Dread. That’s the word that comes to mind for many people when they think about growing old. But new scientific research suggests that the reality of aging can (surprisingly) be captured by a totally different word: happiness.
I was delighted to see that The Economist’s feature article last week (The U-bend of Life, December 18th issue) was on the joy of aging. Many studies have shown that while many people fear growing old, they are likely to be happier after they mature past middle age. For instance, David Blanchflower (professor of economics at Dartmouth College) and Andrew Oswald (professor of economics at Warwick Business School) studied the happiness of people in 72 countries. They found that people (on average) in the majority of countries are unhappiest in their late 40s. After that, people grow to feel increasingly happier and more satisfied with their lives.
No one really knows why this happens. And I don’t pretend to have the answers either, but I do have a few ideas — some of which were also discussed in The Economist article. One is that, with age, people are not as pulled by daily stresses that need immediate attention (such as demanding children or demanding careers). So, they are freer to think about their lives with perspective – something that can also come naturally with age and experience. As a result, older people are more likely to keep their priorities straight and give attention to the things that matter most. And, this bodes well for maintaining a sense of well-being.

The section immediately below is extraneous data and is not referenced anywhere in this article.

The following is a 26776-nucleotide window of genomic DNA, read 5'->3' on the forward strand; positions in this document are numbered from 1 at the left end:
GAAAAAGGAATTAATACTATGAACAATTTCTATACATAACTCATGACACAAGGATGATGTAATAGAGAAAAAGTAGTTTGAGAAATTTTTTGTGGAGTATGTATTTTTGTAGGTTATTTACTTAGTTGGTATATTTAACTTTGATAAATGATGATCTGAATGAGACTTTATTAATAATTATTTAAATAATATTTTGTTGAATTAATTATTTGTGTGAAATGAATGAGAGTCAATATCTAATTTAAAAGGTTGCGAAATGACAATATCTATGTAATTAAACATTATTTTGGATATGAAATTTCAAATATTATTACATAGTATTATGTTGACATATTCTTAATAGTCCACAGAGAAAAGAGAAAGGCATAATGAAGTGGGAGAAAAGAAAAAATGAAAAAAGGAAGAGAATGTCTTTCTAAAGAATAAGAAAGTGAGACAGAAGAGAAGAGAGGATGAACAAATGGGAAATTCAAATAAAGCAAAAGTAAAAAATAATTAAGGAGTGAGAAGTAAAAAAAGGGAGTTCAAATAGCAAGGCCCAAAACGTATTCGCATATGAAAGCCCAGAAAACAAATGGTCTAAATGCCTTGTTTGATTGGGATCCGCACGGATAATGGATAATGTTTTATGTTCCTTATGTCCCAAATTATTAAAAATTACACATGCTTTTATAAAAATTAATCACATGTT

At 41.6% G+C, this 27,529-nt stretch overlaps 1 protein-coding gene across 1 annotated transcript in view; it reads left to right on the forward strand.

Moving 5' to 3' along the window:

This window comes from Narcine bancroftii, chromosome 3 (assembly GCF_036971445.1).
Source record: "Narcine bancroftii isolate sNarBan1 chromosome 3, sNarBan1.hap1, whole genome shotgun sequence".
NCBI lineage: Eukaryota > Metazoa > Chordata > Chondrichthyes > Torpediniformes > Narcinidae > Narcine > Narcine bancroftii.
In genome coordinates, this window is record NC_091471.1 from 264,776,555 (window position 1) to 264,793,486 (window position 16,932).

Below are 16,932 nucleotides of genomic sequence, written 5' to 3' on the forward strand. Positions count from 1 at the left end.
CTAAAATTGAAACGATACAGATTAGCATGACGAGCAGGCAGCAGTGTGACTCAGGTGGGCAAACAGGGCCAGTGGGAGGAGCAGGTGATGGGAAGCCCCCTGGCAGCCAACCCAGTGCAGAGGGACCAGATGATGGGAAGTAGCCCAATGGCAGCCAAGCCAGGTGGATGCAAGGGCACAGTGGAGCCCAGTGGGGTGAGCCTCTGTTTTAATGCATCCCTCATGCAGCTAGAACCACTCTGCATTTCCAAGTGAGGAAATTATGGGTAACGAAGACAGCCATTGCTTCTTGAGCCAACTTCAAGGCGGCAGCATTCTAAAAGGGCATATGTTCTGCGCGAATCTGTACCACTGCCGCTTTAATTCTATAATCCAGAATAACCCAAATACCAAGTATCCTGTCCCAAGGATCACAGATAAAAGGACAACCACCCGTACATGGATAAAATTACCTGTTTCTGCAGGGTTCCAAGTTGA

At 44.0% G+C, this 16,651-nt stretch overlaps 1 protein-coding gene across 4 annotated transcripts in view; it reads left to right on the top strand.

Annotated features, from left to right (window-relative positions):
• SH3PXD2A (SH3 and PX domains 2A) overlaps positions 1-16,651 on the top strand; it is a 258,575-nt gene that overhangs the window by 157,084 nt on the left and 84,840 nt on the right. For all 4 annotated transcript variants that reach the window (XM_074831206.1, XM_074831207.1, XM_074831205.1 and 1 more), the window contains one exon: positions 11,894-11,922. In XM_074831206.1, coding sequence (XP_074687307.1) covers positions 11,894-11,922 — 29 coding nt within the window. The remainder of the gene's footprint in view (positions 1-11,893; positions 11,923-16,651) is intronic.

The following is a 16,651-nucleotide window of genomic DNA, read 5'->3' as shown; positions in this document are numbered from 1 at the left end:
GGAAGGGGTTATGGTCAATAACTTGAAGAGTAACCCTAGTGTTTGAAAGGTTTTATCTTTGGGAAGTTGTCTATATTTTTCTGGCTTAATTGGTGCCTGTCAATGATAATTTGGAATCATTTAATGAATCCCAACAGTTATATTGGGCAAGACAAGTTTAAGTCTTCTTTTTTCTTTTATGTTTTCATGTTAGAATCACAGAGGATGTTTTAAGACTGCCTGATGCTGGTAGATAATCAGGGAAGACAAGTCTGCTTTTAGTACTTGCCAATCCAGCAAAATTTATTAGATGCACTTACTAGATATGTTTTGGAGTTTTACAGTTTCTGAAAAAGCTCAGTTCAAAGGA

Also, people frequently mellow with age. They are less angry, less concerned about how other people live their lives, and less caught up in being compelled to make everyone like them. Not only do these things feel better by themselves, but they also help people to maintain better relationships; which help people live happier lives. And I would imagine that those who have healthy relationships fare better than those who are alone or in unhealthy relationships.
Finally, as people begin to measure their lives by the amount of time they have left here on earth, they are often motivated to come to peace with their lives. They work to let go of disappointments and regrets (or at least focus on them less). And, by doing this, they are freer to enjoy life’s blessings and embrace the moment. Even the grief that comes with the death of loved ones can be eased by an acceptance of their sadness – they can move through the sadness, finding space in their hearts for the joys of life, as well.
Of course, none of this is a sure thing. There are unhappy old people just as there are unhappy young ones. And, aging does come with declining health and mental acuity. People also experience more deaths of loved ones the longer they live. Nevertheless, the benefits of aging cannot be denied. And, I think we would all do well to update our stereotype of aging as an unhappy decline to a more accurate one of aging as a time of general satisfaction and happiness.
What do you think?
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